• BBC News (free app)
  • Guardian (newspaper & free app)
  • Telegraph (newspaper & free app)
  • The Economist (paid)
  • New Statesman (paid)
  • Spectator (paid)
  • Financial Times (paid)

All paid apps have websites, and you can access a few articles for free also. The New Statesman website (is particularly good for this.


If you don’t want to pay for subscriptions, you can sign up to incredibly useful daily emails, which provide a summary of the news and events of the day. The best are:

Stephen Bush’s Morning Email from the New Statesman is excellent political commentary.

The Telegraph offer an excellent morning political briefing – sign up for that on

The Spectator magazine offer an evening political briefing – you can sign up for that at

There is also the Times’s “Red Box” email – which is very good but bear in mind the links in them go to a website behind a paywall (you would have to pay to read the articles. But the email is very useful-


For those of you who have joined the podcast-revolution, listening to interesting debate and current affairs on the move has never been easier; there are a number of great political podcasts to take advantage of (Just use your iphone podcast app, or download apps like Overcasts or Acast for Android):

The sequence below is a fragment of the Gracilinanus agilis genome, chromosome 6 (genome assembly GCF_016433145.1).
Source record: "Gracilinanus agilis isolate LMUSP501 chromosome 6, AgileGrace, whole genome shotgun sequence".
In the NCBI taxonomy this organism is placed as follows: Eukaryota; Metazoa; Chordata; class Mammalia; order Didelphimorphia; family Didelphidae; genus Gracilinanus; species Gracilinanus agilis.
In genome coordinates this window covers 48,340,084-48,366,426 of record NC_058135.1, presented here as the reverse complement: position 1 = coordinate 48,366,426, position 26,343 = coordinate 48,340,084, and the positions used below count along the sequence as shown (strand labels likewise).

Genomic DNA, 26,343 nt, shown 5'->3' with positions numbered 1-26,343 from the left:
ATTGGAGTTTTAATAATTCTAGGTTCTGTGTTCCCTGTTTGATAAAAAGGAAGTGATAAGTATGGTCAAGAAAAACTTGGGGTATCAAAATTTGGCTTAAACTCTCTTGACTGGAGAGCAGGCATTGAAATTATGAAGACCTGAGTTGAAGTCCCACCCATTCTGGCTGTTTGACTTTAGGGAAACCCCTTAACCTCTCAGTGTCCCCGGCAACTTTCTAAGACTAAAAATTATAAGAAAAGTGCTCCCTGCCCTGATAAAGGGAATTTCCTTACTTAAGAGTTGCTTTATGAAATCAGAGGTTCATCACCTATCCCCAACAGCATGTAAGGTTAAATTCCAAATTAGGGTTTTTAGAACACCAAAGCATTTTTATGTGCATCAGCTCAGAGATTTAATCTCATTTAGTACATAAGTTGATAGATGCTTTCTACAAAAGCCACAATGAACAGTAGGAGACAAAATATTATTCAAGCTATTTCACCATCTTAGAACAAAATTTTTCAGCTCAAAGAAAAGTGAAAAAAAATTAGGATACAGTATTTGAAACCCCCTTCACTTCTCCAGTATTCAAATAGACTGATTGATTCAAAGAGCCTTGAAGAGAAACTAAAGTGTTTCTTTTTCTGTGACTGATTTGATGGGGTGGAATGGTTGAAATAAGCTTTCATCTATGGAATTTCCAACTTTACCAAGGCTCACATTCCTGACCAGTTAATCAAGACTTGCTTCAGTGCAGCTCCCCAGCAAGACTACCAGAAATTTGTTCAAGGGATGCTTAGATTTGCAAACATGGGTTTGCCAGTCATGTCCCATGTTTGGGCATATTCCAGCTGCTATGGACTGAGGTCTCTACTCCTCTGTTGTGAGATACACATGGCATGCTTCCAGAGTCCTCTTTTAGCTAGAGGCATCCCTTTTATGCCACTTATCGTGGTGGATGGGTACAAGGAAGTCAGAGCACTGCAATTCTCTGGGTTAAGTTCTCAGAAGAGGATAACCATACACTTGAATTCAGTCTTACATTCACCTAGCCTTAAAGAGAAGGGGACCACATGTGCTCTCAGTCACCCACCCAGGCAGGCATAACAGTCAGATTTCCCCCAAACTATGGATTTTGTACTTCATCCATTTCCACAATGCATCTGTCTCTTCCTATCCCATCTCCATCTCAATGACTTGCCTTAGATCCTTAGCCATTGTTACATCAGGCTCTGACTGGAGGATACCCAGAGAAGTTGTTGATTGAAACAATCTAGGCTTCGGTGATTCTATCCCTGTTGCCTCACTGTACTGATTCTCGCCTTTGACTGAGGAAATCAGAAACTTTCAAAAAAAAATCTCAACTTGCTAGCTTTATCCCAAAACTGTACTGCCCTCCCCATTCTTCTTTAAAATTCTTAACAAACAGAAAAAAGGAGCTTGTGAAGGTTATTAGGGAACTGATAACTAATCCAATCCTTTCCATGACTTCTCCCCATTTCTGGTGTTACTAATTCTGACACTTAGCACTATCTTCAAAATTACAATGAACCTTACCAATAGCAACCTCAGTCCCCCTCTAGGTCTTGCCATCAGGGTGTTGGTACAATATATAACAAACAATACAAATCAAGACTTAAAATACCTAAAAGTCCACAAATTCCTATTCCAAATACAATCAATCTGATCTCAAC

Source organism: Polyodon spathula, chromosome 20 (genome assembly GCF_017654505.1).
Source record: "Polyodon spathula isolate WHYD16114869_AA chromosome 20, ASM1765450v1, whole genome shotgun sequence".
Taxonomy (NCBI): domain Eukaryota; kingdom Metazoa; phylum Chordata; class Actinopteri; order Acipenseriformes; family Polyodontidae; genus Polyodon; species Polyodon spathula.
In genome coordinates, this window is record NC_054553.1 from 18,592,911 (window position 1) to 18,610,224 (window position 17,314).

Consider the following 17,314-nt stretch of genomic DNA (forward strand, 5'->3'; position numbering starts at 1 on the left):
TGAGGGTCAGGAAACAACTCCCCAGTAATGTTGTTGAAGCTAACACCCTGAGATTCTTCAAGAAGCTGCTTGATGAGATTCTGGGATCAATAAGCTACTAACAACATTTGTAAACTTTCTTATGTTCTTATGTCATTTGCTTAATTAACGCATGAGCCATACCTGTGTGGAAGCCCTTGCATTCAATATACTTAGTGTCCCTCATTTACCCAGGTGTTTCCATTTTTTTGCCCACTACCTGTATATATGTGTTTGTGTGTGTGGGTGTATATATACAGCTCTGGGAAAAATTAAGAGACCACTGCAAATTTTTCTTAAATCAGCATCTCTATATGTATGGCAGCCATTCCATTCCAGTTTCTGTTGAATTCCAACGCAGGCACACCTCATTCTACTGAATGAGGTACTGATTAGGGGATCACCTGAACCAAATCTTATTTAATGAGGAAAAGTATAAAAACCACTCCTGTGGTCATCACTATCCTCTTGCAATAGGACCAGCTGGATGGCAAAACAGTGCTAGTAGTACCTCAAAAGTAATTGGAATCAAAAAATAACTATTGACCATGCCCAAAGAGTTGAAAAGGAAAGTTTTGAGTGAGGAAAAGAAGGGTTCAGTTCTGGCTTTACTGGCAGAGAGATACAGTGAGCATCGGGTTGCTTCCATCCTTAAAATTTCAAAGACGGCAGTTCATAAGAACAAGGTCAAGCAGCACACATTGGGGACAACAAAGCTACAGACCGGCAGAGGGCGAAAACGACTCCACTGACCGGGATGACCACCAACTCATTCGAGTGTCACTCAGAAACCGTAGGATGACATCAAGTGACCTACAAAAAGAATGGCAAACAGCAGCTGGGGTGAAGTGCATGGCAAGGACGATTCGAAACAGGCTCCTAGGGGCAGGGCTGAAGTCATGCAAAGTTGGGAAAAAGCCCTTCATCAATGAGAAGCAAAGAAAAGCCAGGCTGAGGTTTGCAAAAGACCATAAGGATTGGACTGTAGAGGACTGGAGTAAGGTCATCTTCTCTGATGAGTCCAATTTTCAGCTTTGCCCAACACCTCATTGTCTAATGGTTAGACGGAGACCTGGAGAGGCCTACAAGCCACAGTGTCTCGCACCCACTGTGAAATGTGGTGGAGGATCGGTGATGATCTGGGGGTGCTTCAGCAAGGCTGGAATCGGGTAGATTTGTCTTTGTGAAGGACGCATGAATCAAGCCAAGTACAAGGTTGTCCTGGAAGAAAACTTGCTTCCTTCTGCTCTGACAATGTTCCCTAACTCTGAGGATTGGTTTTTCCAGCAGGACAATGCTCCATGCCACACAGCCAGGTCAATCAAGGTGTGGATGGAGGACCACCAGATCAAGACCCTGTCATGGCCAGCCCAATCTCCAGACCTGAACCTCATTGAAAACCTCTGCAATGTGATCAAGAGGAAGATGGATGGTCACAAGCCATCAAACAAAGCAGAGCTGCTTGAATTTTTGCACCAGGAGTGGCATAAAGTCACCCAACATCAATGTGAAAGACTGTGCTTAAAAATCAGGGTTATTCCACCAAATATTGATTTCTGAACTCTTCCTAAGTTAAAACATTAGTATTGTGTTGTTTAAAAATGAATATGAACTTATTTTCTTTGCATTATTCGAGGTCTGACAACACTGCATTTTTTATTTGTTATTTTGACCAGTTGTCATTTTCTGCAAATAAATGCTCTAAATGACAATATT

UK Politics

  • New Statesman Podcast
  • Spectator Podcast
  • FT Politics
  • FT News
  • The Guardian UK: Politics Weekly
  • Talking Politics
  • The Economist Radio

Global Politics:

  • FT World Weekly
  • Chatham House Podcasts
  • Vox Wordly

For people wanting American Politics:

  • Slate’s Trumpcast
  • Pod Save America
  • FiveThirtyEight Politics (world-class polling of US Politics)
  • NPR Politics Podcast
  • The Ezra Klein Show


The two below are the best and most thorough insights into UK and Global Politics

  • BBC News
  • Channel 4 News

There are a few bbc programmes you can watch which will help give you balanced coverage of the main political issues – here they are with their web pages:


It is really useful to learn about modern history as it explains a lot about why politics has developed as it has.

Andrew Marr History of Modern Britain  - 5 episodes-   http://video/View.aspx?ID=4909~4w~xYCvoFiC or

Also – because we do all the 20th century – watch Andrew Marr making of modern Britain – (5 episodes)

Thatcher the Downing Street Years – 4 episodes  http://video/View.aspx?ID=8301~4m~m7FUpdbl – or